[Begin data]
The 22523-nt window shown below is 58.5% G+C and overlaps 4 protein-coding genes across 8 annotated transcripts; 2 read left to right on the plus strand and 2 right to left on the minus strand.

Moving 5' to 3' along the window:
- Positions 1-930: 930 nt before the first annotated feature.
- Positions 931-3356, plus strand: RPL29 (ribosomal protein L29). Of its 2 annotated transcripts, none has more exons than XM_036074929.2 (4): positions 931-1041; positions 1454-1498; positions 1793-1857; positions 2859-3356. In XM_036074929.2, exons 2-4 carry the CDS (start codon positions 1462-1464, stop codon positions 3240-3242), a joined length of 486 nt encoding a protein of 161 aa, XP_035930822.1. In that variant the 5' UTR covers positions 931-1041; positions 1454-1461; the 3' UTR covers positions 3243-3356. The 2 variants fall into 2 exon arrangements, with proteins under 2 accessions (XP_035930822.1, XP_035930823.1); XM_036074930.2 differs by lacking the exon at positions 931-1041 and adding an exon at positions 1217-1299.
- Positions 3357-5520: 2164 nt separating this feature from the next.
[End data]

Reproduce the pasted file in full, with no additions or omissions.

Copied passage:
The 22523-nt window shown below is 58.5% G+C and overlaps 4 protein-coding genes across 8 annotated transcripts; 2 read left to right on the plus strand and 2 right to left on the minus strand.

Moving 5' to 3' along the window:
- Positions 1-930: 930 nt before the first annotated feature.
- Positions 931-3356, plus strand: RPL29 (ribosomal protein L29). Of its 2 annotated transcripts, none has more exons than XM_036074929.2 (4): positions 931-1041; positions 1454-1498; positions 1793-1857; positions 2859-3356. In XM_036074929.2, exons 2-4 carry the CDS (start codon positions 1462-1464, stop codon positions 3240-3242), a joined length of 486 nt encoding a protein of 161 aa, XP_035930822.1. In that variant the 5' UTR covers positions 931-1041; positions 1454-1461; the 3' UTR covers positions 3243-3356. The 2 variants fall into 2 exon arrangements, with proteins under 2 accessions (XP_035930822.1, XP_035930823.1); XM_036074930.2 differs by lacking the exon at positions 931-1041 and adding an exon at positions 1217-1299.
- Positions 3357-5520: 2164 nt separating this feature from the next.